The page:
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PrEP safe and effective for young men who have sex with men

But waning adolescent adherence to medication puts many at risk of HIV infection

Louise Prime

Wednesday, 06 September 2017

Human immunodeficiency virus (HIV) pre-exposure prophylaxis (PrEP) is both safe and well tolerated in young men who have sex with men, new research has shown. But the small study,* published in JAMA Pediatrics, also showed that the adolescent men’s adherence to the PrEP regimen – although very high initially – waned with time, putting some of them at risk of HIV infection.

US researchers commented that although PrEP using tenofovir disoproxil fumarate/emtricitabine (TDF/FTC) was approved by the US Food and Drug Administration in 2012, and since then its effectiveness has been shown in clinical trials and demonstration projects, the trials have not included men younger than 18 – meaning that regulators did not consider approving TDF/FTC for this age group.

They designed an open-label demonstration project and phase 2 safety study trial, ‘Adolescent Medicine Trials Network for HIV/AIDS Interventions 113’, to assess the use of PrEP in men aged 15-17 years who have sex with men.

They recruited the study participants from adolescent medicine clinics and community partners in six US cities. All 78 participants had negative HIV test results at baseline, but were at high risk for infection and were willing to participate in a behavioural intervention and to accept TDF/FTC as PrEP. Their mean age was 16.5 years; 29% of them were black, 14% white, 21% white Hispanic and 33% were other/mixed race/ethnicity.

The participants were provided with TDF/FTC daily for 48 weeks. Over that period, 12 participants were diagnosed with a total of 23 sexually transmitted infections; and three participants acquired an HIV infection (equivalent to an HIV seroconversion rate of 6.4 per 100 person-years). Those men who seroconverted had serum levels of tenofovir diphosphate levels consistent with them having taken less than an average of two doses per week of the PrEP at the likely time of HIV infection.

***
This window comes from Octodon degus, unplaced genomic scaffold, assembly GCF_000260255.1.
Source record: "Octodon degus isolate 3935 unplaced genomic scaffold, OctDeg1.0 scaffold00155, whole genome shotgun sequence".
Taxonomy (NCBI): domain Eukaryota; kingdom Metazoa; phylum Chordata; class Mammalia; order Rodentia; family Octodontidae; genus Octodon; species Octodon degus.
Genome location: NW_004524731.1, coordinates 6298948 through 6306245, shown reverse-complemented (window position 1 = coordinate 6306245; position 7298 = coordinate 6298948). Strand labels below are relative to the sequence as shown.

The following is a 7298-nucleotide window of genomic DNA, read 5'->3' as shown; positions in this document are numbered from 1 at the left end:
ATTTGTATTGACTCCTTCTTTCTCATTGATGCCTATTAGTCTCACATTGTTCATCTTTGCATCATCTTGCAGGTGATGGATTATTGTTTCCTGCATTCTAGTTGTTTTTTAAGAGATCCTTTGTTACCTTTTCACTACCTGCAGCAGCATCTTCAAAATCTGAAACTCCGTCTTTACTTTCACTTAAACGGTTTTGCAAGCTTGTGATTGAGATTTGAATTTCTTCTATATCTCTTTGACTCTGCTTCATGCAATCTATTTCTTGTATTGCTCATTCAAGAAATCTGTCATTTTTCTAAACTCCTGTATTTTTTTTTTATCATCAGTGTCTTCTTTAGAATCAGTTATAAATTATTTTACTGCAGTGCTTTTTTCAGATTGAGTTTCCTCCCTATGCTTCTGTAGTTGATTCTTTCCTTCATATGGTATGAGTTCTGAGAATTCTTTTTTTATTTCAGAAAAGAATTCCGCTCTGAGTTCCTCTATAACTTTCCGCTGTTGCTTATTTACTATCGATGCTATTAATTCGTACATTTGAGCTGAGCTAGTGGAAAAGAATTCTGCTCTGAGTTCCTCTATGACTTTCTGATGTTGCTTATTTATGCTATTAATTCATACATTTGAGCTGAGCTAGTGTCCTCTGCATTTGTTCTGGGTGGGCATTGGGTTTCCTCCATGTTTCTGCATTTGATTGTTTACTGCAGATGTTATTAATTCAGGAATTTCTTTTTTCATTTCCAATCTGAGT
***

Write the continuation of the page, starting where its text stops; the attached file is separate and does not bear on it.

The researchers reported that over the first 12 weeks of treatment, more than 95% of participants had detectable PrEP drug levels – but thereafter, drug levels declined. They found that tenofovir diphosphate levels consistent with a high degree of anti-HIV protection were found in 54%, 47%, 49%, 28%, 17%, and 22% participants at weeks 4, 8, 12, 24, 36, and 48, respectively. They pointed out that among adolescents generally, it is common to see challenges to medication adherence.

The study authors noted that their small study size was one of its limitations. They concluded: “The high incidence rates of HIV and STIs among young men who have sex with men, along with the lack of any significant safety signals from this study, strongly support the need for an adolescent PrEP indication for TDF/FTC. The waning adherence, especially with quarterly visits, demonstrates that more time, attention, and resources may need to be allocated to adolescents who are seeking prevention services. Developmentally appropriate visit schedules within adolescent-friendly service facilities will be important additions to PrEP implementation programmes.”

* Hosek SG, Landovitz RJ, Kapogiannis B, et al. Safety and feasibility of antiretroviral preexposure prophylaxis for adolescent men who have sex with men Aged 15 to 17 Years in the United States. JAMA Pediatr. Published online September 05, 2017. doi:10.1001/jamapediatrics.2017.2007.

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